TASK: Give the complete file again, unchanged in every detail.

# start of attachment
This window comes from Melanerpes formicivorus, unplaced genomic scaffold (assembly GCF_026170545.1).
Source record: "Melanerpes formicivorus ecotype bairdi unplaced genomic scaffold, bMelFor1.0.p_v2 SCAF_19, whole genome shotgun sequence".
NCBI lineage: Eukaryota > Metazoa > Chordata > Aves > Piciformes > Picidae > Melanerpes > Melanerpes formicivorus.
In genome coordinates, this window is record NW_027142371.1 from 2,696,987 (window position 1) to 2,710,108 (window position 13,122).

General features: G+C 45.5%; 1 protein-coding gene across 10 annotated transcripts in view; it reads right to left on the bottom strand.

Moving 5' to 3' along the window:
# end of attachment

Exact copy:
This window comes from Melanerpes formicivorus, unplaced genomic scaffold (assembly GCF_026170545.1).
Source record: "Melanerpes formicivorus ecotype bairdi unplaced genomic scaffold, bMelFor1.0.p_v2 SCAF_19, whole genome shotgun sequence".
NCBI lineage: Eukaryota > Metazoa > Chordata > Aves > Piciformes > Picidae > Melanerpes > Melanerpes formicivorus.
In genome coordinates, this window is record NW_027142371.1 from 2,696,987 (window position 1) to 2,710,108 (window position 13,122).

General features: G+C 45.5%; 1 protein-coding gene across 10 annotated transcripts in view; it reads right to left on the bottom strand.

Moving 5' to 3' along the window: